It was interesting to see the article in the Montrose Review last week about MP Mike Weir taking up the case of the decline of the bumblebee in Scotland. I can only agree that there needs to be the political will to make some of the changes that are required for wildlife to survive in the modern world, but I must take issue with the detail of the article.
It stated that the Great Yellow Bumblebee is Scotland's iconic bee. However, that particular species, Bombus distinguendus, is very rare and found only in the Western Isles and Western and Northern coast of mainland Scotland. So, sadly, very few people will have ever seen one. It is the only British bumblebee that does not occur anywhere other than Scotland, but I don't think that qualifies it as "iconic".
The juxtaposition, whether by coincidence or design, with the SNH advert for "Scotland's Big 5" underlines the species that are "iconic" and certainly have been seen by many more people than B. distinguendus.
Around Montrose, the common bumblebees that can be seen buzzing amongst the flowers include the Buff-tailed bumblebee, White-tailed bumblebee, Red-tailed bumblebee, Garden bumblebee, Early bumblebee and Common carder bee.
While the names suggest ways of identifying them, care must be taken as there are subtleties in their appearance that must be observed to make a correct attribution. The key fact to remember is that they all have their own coloured bar code and learning the pattern of black and yellow body stripes will sort them out from each other. The exception is the Common Carder bee which is an orange/tan colour all over and is easy to identify.
There are good identification charts online at the Bumblebee Conservation Trust and Natural History Museum websites or go to the Basin Visitor Centre and get some help there.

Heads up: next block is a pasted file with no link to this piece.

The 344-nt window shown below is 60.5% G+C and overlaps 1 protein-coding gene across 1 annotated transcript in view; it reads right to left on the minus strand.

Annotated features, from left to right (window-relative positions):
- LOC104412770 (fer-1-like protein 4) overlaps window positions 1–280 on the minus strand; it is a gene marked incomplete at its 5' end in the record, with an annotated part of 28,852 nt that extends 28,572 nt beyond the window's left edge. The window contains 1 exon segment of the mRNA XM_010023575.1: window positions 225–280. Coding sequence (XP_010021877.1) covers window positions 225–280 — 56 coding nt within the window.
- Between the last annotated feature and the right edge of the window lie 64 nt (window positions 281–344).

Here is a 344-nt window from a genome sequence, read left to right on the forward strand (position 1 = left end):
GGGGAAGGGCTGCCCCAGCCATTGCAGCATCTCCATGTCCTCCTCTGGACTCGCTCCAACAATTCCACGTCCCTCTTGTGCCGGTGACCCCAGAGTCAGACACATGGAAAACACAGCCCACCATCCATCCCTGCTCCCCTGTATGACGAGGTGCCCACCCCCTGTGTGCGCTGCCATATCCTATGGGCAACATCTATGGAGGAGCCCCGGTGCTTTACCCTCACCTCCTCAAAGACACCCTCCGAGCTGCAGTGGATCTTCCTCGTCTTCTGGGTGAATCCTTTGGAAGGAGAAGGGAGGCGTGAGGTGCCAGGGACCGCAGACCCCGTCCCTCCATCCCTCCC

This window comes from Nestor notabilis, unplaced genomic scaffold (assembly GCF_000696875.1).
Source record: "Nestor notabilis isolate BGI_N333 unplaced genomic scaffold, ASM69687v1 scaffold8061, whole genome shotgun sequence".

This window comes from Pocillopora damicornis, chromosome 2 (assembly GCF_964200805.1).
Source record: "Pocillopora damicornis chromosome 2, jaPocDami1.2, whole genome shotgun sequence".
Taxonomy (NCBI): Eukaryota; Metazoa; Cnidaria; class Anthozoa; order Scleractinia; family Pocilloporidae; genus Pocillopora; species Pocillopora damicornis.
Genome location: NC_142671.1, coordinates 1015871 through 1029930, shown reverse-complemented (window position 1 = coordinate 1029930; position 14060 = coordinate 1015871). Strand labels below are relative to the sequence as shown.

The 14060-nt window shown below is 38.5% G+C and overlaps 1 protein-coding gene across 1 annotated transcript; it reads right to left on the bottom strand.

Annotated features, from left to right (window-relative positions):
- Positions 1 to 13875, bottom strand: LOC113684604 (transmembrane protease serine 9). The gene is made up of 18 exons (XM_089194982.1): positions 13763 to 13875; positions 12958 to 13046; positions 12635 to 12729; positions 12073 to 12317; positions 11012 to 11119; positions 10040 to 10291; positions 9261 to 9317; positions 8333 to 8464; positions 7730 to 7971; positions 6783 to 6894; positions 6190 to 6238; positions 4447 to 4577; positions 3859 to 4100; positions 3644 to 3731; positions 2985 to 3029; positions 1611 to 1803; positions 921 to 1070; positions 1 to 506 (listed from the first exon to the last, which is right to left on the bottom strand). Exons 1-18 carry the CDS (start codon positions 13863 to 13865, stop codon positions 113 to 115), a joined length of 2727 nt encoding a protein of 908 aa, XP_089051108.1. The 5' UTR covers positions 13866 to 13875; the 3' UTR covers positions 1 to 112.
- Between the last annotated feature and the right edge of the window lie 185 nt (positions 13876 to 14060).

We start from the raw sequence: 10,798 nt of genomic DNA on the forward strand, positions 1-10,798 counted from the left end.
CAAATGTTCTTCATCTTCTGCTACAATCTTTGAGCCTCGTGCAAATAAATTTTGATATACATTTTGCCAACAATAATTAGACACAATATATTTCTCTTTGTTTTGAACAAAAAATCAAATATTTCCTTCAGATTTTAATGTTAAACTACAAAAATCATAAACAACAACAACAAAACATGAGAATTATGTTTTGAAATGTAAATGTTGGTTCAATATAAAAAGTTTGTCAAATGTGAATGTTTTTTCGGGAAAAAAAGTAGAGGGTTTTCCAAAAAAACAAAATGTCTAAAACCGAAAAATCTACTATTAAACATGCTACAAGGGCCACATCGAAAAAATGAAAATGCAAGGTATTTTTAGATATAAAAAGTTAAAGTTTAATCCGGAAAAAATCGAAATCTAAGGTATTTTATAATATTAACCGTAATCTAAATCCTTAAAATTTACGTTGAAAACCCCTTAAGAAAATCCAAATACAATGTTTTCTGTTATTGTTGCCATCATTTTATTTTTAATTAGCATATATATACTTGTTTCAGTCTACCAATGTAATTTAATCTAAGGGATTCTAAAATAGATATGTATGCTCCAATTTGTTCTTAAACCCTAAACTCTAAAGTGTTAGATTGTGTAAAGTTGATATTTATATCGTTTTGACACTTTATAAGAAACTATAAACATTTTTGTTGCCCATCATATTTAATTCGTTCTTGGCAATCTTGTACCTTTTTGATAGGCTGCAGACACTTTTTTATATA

What would a summer be without the lazy buzzing of bumblebees flitting from flower to flower collecting nectar. Bumblebees need pollen and nectar sources to be able to survive and flourish in numbers that enable them to provide that essential pollination service that is so important to food production.
Albert Einstein once said: "If the bee disappears from the surface of the earth, man would have no more than four years to live. No more bees, no more pollination ... no more men!" A disturbing observation that highlights our dependence on the insect world.
A recent paper on pollination and relationships between species in the countryside showed that other insects have a part to play in pollination and it was observed that the drone fly, a very common hoverfly, was a more frequent visitor to flowers in the study area than bumblebees and hence a more important pollinator. Of course the reduced population of bumblebees may account for this, but any measures taken to improve matters for pollinators must be broad enough to include all the important species that keep our countryside the vital and productive environment that it has become.
Mike Weir's sentiment in the article cannot be faulted, as bumblebees are a vital component in a healthy environment and anything that can be done to halt the decline has got to be good for everyone.